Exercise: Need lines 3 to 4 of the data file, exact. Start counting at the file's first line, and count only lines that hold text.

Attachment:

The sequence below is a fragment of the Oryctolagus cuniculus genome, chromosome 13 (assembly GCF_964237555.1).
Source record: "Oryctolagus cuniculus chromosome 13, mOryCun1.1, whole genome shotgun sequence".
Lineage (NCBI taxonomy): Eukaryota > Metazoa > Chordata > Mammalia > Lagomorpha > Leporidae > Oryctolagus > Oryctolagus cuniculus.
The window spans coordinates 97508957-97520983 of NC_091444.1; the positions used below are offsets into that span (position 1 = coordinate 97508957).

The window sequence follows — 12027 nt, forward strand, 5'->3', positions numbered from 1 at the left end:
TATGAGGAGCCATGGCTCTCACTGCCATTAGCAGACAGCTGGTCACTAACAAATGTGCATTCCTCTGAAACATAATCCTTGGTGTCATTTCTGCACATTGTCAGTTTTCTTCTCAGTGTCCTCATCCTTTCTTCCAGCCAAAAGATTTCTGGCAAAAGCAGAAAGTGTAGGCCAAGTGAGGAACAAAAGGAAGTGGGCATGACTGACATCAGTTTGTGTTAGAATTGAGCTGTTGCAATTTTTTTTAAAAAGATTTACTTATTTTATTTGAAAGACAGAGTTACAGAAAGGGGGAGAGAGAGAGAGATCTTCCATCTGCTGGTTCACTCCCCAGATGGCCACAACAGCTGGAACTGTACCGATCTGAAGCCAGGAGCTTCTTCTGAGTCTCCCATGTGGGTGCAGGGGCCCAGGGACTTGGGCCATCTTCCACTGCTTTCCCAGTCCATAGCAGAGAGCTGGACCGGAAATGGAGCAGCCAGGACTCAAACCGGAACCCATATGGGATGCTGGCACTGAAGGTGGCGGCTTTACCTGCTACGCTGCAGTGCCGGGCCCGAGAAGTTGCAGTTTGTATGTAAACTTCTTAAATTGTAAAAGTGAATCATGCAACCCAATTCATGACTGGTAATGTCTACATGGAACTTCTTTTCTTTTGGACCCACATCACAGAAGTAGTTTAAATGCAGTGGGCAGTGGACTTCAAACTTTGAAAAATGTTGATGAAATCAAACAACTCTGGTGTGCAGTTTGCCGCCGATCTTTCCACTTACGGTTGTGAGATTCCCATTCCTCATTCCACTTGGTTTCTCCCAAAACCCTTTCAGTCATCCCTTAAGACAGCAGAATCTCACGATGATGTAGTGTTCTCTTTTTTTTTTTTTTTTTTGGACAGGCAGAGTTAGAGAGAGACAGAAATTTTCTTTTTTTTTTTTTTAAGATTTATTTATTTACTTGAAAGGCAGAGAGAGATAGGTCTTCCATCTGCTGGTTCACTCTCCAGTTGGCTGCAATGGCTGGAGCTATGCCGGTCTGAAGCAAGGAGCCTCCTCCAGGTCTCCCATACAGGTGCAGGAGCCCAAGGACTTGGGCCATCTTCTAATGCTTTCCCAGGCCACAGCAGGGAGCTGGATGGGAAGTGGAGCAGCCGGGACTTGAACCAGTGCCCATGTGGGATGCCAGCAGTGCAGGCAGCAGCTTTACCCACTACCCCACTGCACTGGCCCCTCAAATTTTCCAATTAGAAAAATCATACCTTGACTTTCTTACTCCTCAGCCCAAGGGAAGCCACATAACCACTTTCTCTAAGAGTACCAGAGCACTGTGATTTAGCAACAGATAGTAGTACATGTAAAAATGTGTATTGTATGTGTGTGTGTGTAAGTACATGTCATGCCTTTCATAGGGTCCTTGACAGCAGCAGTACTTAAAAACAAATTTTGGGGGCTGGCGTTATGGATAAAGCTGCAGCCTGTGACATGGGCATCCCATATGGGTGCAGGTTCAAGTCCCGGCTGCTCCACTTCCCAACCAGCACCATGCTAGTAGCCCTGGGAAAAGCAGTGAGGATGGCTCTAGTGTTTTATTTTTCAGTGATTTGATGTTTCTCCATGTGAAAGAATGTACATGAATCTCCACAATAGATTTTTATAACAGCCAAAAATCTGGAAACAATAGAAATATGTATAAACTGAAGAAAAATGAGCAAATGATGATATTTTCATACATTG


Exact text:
Lineage (NCBI taxonomy): Eukaryota > Metazoa > Chordata > Mammalia > Lagomorpha > Leporidae > Oryctolagus > Oryctolagus cuniculus.
The window spans coordinates 97508957-97520983 of NC_091444.1; the positions used below are offsets into that span (position 1 = coordinate 97508957).